MSX developers have left SCREEN 4 mode and focused on bitmap modes besause at the time the bitmap was quite new. SCREEN 4 mode requires a little more effort to program, but it allows to make very fast games.

Indeed this. The same could be seen on the MoonSound OPL4, everybody started to make PCM music, and its powerful 18 FM channels with many new waveforms and 4-op was pretty much forgotten.

Por Briqunullus

Champion (428)

Imagen del Briqunullus

06-04-2021, 13:08

I think you are right with that business aspect of MSX. And if you try to achieve two design goals at the same time, it'll probably mean you could have bettered those designs if you had not to consider the other design. And in current time it means we are drooling at other contemporary systems and dreaming about features we could have had.

In the end I agree MSX has specs no-one should be ashamed of. And having hardware limits forces developers to get creative. Many of them have done this extremely well. I thinks that's what's most to love about our system.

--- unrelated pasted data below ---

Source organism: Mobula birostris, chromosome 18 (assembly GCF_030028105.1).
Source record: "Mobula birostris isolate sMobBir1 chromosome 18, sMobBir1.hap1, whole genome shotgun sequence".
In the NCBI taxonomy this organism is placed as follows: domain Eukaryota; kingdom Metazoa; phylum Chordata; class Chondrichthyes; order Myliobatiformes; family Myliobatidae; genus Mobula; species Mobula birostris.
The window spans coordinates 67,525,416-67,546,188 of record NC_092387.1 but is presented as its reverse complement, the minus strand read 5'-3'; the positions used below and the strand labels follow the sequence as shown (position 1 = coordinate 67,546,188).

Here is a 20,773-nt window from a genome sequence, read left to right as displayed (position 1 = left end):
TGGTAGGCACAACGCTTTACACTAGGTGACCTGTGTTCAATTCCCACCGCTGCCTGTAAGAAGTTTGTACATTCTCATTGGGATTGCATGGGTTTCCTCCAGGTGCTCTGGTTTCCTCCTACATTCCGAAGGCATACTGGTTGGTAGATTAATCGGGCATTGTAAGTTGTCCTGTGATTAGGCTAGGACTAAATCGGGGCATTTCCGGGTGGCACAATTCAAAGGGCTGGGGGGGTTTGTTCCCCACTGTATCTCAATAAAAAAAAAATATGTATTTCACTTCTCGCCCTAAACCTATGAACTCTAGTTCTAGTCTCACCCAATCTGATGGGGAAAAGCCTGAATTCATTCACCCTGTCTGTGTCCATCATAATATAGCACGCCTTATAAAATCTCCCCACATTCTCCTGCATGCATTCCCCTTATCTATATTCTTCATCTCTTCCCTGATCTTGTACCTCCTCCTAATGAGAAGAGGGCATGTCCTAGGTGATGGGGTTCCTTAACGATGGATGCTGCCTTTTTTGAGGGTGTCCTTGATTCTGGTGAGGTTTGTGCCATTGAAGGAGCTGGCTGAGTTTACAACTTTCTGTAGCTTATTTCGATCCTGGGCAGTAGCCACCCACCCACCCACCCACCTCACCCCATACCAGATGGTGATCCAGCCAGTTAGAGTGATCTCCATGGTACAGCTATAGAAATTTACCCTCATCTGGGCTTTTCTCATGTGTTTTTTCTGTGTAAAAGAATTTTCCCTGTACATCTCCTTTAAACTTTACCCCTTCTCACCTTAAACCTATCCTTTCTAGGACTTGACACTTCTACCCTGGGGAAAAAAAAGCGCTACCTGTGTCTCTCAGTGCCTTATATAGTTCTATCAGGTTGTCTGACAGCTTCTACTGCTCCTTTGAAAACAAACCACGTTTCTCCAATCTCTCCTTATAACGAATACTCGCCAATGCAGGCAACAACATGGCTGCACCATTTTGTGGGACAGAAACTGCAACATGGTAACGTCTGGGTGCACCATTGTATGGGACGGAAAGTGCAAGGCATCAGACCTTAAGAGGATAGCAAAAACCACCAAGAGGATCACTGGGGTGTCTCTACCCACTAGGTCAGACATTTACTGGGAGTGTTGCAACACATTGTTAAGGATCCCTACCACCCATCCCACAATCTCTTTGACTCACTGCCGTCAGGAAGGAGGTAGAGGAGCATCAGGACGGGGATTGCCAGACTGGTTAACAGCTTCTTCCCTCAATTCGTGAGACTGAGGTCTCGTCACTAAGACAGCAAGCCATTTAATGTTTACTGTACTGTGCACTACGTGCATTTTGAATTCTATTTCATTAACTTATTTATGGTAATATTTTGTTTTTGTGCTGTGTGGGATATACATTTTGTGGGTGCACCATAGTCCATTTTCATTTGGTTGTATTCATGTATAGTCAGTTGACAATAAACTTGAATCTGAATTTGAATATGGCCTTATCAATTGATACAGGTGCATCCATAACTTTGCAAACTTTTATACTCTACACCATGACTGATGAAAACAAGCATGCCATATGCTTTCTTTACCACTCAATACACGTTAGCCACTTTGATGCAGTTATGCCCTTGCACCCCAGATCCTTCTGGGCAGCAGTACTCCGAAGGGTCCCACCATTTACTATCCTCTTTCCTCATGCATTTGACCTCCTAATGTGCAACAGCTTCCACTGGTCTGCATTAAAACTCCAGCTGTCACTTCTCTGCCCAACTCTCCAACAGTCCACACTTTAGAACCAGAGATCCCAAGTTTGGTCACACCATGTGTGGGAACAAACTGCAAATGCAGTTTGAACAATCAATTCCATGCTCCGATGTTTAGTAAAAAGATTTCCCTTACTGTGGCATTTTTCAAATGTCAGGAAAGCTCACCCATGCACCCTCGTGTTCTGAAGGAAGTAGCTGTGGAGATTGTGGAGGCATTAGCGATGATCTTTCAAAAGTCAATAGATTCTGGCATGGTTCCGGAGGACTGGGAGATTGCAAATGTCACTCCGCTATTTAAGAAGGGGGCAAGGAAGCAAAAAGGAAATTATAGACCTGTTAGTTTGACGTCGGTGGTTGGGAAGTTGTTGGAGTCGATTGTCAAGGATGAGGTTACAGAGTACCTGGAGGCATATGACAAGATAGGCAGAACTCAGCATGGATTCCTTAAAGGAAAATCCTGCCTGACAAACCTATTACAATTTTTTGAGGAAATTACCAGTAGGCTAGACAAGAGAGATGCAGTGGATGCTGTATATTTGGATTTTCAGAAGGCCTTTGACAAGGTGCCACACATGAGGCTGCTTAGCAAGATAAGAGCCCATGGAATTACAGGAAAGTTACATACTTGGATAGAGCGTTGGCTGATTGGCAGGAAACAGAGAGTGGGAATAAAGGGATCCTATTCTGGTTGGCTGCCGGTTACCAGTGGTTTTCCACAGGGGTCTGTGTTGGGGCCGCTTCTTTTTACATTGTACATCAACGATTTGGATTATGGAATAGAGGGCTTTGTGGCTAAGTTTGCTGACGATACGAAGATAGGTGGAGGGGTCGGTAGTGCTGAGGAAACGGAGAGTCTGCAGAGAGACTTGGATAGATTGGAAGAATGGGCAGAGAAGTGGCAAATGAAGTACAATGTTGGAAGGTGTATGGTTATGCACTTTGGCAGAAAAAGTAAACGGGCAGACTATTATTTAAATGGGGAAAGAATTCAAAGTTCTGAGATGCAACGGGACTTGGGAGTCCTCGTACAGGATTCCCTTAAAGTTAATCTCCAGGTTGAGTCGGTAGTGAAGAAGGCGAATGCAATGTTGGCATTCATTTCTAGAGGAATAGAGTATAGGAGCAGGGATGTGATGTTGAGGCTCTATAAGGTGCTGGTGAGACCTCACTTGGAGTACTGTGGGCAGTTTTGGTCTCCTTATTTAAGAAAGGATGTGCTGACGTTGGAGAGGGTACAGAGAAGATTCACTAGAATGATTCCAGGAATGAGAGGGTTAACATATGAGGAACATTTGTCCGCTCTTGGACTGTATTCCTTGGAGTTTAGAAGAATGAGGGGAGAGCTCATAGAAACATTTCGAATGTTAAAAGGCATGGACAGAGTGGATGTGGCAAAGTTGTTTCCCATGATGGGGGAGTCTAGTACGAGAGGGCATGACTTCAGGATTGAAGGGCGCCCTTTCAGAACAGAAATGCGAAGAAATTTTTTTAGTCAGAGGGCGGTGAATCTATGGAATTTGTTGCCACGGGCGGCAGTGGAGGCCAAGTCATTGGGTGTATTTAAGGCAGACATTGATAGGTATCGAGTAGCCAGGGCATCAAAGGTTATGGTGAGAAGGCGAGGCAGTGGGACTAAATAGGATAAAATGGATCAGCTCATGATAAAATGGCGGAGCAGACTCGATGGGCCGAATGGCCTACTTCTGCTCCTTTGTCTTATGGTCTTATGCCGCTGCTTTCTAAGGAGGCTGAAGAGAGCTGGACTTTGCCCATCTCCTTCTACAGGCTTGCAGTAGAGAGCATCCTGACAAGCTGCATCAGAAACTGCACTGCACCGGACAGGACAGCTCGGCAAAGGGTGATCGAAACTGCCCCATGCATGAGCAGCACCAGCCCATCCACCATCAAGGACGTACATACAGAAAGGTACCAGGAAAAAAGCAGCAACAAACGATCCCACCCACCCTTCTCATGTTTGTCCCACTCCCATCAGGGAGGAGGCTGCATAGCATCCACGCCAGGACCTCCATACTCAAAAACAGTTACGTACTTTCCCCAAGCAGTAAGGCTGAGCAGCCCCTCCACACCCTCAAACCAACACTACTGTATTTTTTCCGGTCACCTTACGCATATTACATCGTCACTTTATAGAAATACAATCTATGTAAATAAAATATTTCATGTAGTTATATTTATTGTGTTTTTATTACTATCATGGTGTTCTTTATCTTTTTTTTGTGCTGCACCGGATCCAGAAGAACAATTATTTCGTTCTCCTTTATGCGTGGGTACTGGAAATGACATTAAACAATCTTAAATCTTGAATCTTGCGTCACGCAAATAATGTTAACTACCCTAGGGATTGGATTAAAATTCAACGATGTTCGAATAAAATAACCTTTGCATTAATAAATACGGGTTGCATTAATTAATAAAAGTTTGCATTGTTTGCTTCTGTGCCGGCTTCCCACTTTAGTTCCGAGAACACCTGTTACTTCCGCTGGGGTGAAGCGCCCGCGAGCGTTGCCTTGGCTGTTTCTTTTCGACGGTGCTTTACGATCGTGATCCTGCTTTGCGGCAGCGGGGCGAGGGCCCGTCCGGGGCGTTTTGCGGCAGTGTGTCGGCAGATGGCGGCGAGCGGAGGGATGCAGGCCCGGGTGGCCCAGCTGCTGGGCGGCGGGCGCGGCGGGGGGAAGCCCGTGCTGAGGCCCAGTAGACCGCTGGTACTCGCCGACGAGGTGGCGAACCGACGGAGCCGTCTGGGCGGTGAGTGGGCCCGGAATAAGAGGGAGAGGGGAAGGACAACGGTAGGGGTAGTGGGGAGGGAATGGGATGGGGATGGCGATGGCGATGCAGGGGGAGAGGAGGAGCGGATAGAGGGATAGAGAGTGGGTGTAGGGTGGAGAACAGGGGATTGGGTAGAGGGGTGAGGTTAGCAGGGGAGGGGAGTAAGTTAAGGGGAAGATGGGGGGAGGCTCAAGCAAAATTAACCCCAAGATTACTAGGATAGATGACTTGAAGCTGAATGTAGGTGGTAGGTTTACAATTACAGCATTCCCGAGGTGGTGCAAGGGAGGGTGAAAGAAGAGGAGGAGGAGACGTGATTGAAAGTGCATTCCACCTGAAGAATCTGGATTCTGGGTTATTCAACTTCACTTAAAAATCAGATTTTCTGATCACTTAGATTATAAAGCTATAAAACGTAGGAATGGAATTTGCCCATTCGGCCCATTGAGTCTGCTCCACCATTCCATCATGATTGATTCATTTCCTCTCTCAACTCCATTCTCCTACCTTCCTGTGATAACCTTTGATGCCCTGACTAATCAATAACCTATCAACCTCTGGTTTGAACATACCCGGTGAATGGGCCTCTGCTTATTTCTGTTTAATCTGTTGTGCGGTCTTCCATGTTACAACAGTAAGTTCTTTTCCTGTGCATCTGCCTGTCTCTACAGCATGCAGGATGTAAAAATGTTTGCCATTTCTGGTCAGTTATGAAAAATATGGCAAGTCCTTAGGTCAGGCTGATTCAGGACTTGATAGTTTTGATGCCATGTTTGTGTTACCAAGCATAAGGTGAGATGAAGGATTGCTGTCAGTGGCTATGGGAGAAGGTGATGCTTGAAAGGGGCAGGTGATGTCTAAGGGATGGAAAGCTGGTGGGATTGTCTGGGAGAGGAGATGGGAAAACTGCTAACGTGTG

Por JohnHassink

Ambassador (5591)

Imagen del JohnHassink

06-04-2021, 17:55

NetNomad wrote:

The MSX2 library made much better use of the MSX-MUSIC cart than the SMS did with the equivalent FM-Unit expansion, so on the music front MSX2 has the upper hand imo!

On top of that, the native PSG of SMS is (strangely) also inferior to the one in every MSX machine.

Grauw wrote:

The same could be seen on the MoonSound OPL4, everybody started to make PCM music, and its powerful 18 FM channels with many new waveforms and 4-op was pretty much forgotten.

In retrospective, that's really a shame. And yes, I am/was guilty of the same thing as well.